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A diamond trapped in glass

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Hi Guys,

My friend is an experienced glassblower and i wanted him to make me a Diamond put in glass to be set on a ring for my wife,  but he says its impossible and they would offgases, burn off and get destroyed in the intense heat of the process ... 
As i understand,  about nothing withstand the process of insertion into glass,  but only the things closest as possible to pure sillicium would survive, and he says some high temp CZ would do..

But i found these guys :
they are out of stock on everything, i called and it could be a while before i get a chance to get something, they seems to have some problems...
my buddy also told me they might not be real diamond but either pure Lab-Grown, CZ, quarts, or others..   ( but on their website they says it with come a lab certificate ? GS )

since they are trapped in glass and there is no way of verifying the origin of the diamond,  I'm curious what are your guys though on this ?


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Couple of points to bear in mind:

1. A 0.20 - 0.24 ct H-I I1 diamond (their openly declared spec) is priced retail at about $150-200 including $50 of lab report (if you could find one with a report... the vast majority of stones of this spec are sold without report). As such, I wouldn't be too worried whether the diamond is real or not.

2. How they do it I don't know, but while traditional silica glass is worked at around 1000 C, which is way above a typical "safe" temperature for diamonds (<800 C), there are plenty of glasses that can be worked at much lower temperatures. Fracture filling is a diamond treatment that injects a glass-like compound with a low(ish) working temperature into a fracture in a diamond in the hope of making the imperfection less visible. It works, and it has been in use for several decades, so this process just seems like an extension of that.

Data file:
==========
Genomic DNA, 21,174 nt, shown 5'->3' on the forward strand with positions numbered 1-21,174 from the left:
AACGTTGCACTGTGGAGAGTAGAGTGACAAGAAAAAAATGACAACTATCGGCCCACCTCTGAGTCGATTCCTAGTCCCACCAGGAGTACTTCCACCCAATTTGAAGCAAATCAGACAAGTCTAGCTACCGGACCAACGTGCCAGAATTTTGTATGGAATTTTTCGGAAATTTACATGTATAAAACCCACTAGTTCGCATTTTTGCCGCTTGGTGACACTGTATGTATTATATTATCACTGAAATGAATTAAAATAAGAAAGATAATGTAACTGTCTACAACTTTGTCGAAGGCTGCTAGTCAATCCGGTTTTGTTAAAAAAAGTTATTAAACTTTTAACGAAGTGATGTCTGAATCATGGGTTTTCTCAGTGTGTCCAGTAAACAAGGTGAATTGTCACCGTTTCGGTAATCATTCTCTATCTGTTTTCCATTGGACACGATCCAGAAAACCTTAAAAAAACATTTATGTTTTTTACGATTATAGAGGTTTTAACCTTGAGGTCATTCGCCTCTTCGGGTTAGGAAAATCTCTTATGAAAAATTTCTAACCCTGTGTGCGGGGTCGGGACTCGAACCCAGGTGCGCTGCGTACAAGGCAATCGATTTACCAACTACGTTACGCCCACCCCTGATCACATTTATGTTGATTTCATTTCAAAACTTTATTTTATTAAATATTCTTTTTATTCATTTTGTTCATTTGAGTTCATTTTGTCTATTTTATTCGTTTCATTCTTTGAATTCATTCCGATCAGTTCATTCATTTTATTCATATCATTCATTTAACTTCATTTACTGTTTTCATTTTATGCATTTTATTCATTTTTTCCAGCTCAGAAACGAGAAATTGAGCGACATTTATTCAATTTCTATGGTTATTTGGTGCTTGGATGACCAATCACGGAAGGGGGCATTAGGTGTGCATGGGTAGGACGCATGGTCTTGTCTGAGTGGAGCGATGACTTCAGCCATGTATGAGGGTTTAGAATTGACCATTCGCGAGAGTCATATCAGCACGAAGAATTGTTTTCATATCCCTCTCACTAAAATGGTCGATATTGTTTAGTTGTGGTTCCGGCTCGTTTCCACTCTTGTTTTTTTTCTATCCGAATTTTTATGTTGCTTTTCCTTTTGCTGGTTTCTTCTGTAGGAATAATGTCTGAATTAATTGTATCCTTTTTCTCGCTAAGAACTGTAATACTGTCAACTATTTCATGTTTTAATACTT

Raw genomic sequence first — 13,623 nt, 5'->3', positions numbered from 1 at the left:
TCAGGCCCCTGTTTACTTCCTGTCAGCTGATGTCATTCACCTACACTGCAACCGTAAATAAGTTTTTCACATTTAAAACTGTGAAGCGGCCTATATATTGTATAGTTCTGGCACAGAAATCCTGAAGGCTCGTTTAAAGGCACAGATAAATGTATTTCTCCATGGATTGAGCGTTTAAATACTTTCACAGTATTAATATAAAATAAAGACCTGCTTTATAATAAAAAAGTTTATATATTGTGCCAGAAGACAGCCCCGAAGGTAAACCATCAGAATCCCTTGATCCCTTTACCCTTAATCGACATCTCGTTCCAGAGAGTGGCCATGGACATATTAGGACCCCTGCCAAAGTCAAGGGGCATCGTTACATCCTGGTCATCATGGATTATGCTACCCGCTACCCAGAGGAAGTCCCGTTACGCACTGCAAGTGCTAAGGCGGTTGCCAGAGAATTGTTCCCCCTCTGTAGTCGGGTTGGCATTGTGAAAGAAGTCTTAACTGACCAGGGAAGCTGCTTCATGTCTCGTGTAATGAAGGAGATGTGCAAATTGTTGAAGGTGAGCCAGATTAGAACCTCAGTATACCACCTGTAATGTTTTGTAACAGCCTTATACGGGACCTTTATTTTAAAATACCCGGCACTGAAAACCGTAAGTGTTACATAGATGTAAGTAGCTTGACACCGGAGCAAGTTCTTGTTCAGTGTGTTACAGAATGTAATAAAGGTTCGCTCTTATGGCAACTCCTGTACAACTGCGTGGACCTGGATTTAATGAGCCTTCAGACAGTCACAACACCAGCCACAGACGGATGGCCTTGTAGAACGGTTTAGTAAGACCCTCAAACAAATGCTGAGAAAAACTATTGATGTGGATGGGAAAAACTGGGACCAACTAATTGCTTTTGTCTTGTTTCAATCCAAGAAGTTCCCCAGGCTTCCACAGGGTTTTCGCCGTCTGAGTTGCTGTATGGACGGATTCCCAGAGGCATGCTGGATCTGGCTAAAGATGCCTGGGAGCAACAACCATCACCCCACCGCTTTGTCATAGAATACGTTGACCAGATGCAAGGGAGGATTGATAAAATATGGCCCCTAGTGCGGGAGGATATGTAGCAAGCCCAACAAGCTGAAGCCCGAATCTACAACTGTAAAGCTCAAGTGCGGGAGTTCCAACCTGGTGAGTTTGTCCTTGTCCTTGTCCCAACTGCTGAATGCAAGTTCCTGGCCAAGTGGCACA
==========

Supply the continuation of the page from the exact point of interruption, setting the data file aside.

3.  What is the point of encasing something extremely hard and durable into a compound that is far less hard and resistant to shocks, scratches and bumps? 

Davide - Specialised Consumer Information and Assistance,
Diamonds by Lauren (

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From their advertisement:

“Working with a unique hybrid form of glass that is resistant to acid, heat, and bubble formation, Diamonds in Glass® artisans use a proprietary technology to create a perfect globe housing a single magnificent diamond in virtually unbreakable glass. The special glass magnifies the brilliance, scintillation, and sparkle of the diamond so that it appears triple its dimension."


This is a little heavy on the techno-babble for my taste, but there's nothing fundamentally wrong with it.  I see no reason to think it's not possible with the right glass recipe and the right tools.  FWIW, it does look difficult but the key is in that 'proprietary technology', i.e. the right tools. 

I think most GS inspections involve a laser inscription on the stone that you should be able to see through the glass under magnification. This could be done on a fake too, but as Davide points out above, it's quite a chore to fake a stone that wouldn't be all that expensive anyway. Is there some reason you're suspecting shenanigans? 

Edited by denverappraiser

Neil Beaty



There's never a crowd when you go that extra mile.

Professional Appraisals in Denver

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